The Grim Reader
Chapter 1 continued
Derek reached over and pulled my arm through his. “Come over here and we’ll keep each other warm.”
“What a good idea.”
“The Lane looks especially festive today,” he remarked.
“People blow out all the stops for the Harvest. It’s everyone’s favorite season.”
It was lovely to see the leaves changing colors on the trees that lined the Lane. Burnt oranges, dark reds, and golden browns mingled with the occasional stubborn green leaf that refused to accept the inevitable. A few yards ahead of us, one little girl dashed here and there, stooping down to collect the most beautiful leaves she could find to impress her mom and dad.
The shops and cafes had been festooned in their best fall colors. Wreaths, garlands, and tiny twinkle lights decorated doorways and the windows gleamed in the cool sunlight. It was nice to see so many people I recognized. Even the strangers we passed were friendly enough to nod a greeting.
And every single shop window displayed a poster for the upcoming book festival and the Little Women musical to be performed on the last evening.
When we reached the doorway of Warped, my sister China’s yarn and weaving shop, Derek and I stopped and waved. The shop looked toasty and cozy with beautiful wool hats and scarves and intricate wall weavings displayed on every surface. Baskets hanging from the ceiling held gorgeous shawls and blankets in every shade imaginable and the cubbyholes that lined the back wall were bursting with yarns in all the colors of autumn, from warm gold to sage green to dark brown.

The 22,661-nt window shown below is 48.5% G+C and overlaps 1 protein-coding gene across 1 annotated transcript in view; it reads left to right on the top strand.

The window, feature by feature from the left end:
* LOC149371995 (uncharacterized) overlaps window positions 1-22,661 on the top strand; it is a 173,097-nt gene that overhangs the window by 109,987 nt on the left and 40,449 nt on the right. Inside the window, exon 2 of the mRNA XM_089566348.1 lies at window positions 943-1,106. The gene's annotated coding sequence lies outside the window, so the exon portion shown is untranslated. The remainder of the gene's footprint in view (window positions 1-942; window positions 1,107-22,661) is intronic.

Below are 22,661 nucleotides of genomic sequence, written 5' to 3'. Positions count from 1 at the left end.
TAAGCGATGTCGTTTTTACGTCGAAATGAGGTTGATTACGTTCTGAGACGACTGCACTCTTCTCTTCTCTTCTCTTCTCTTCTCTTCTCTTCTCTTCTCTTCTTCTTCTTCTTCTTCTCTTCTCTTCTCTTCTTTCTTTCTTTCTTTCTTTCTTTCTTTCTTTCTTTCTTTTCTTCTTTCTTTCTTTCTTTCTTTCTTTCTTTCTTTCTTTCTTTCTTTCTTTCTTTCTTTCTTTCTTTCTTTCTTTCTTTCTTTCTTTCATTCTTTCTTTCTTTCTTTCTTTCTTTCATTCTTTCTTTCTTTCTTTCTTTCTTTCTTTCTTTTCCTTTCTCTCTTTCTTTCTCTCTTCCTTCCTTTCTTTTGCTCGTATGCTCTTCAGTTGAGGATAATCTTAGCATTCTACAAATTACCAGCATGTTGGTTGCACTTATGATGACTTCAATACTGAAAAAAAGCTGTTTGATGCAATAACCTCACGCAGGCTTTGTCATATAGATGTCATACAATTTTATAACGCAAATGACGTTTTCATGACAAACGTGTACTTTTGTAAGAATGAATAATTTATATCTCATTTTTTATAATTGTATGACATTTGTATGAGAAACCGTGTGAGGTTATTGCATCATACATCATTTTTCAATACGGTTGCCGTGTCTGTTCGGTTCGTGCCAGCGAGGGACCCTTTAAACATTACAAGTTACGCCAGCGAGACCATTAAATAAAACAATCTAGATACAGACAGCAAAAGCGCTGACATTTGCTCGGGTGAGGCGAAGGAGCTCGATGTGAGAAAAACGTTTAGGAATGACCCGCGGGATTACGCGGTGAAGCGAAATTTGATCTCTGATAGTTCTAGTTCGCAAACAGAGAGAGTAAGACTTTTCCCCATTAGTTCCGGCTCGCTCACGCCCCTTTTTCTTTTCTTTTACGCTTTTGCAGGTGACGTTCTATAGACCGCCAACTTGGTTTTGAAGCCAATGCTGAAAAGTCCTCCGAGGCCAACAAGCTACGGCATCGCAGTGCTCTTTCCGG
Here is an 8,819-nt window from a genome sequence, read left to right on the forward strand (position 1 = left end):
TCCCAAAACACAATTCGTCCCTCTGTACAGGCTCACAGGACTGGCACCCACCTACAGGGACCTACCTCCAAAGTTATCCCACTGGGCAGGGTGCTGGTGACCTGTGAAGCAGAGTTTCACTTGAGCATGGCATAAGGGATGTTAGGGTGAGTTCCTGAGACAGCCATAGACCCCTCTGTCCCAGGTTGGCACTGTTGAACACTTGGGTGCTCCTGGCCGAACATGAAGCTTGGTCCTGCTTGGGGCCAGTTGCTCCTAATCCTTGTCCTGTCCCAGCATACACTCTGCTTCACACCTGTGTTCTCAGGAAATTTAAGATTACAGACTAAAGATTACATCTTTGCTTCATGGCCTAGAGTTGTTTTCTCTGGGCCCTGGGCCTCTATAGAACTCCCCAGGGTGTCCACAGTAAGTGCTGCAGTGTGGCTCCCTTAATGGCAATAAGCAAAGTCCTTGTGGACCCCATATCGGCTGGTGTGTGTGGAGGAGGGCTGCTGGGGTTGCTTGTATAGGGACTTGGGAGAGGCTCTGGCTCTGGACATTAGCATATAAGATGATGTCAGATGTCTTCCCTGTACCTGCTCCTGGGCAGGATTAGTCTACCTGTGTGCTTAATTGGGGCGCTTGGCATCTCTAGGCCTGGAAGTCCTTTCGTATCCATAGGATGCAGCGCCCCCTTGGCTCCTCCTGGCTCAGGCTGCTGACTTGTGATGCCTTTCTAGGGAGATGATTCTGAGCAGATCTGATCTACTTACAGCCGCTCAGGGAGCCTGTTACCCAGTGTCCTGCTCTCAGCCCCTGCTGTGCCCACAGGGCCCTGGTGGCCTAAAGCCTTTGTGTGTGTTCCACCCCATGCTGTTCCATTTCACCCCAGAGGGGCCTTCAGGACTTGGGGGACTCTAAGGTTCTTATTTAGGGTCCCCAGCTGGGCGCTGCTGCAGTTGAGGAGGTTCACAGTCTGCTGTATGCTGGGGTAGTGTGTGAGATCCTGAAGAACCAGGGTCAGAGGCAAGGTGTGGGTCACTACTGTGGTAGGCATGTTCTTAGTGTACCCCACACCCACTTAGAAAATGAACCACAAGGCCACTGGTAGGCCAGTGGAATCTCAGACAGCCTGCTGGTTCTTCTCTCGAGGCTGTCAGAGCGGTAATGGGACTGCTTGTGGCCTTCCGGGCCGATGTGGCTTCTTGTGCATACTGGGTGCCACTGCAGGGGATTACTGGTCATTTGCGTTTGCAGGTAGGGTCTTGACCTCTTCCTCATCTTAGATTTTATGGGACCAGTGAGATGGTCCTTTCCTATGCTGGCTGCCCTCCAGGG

All of my brothers and sisters had various shades of blonde hair like our parents, including Savannah, if she would only stop shaving her head every day. China wore her long shiny hair wrapped in a bun on top of her head and she managed to look sophisticated and artistic while I was pretty sure I would’ve looked like a slob.
It only took a few seconds for China to notice us and she came running out to give us big hugs. She wore a gorgeous variegated sweater that she’d obviously knitted herself over slim jeans and lace-up boots. “Come inside.”
I shook my head. “We’re on our way to pick up Mom so we can’t stay. But we’ll see you in the next day or so.”
“No problem,” she said, and reached for the door handle. “Love you guys.”
We waved and continued walking. “I’m so happy we’re here,” I said to Derek.
“I am, as well,” he said. “It’s lovely to recognize more faces each time I return.”
But as we started on the next block I began to feel a chill that had nothing to do with the autumn weather. I realized we were approaching Turturino’s Fish Market, a fabulous place where my parents and most of the town had shopped forever. My steps slowed and I almost stumbled as the flashback hit me. It was a day several years ago when our good friend Gabriel was shot in front of the fishmonger’s shop. I remember Joey Turturino poking his head out from behind the screen door to see what was going on, then running back inside to call the police.
Gabriel lay on the ground, his head puddled in so much blood, I’d almost fainted.
Thankfully, Gabriel had survived and thrived, so I tried not to focus on that old memory but on all the happier ones that had followed.
I glanced up and saw the look on Derek’s face. “You’re remembering too.”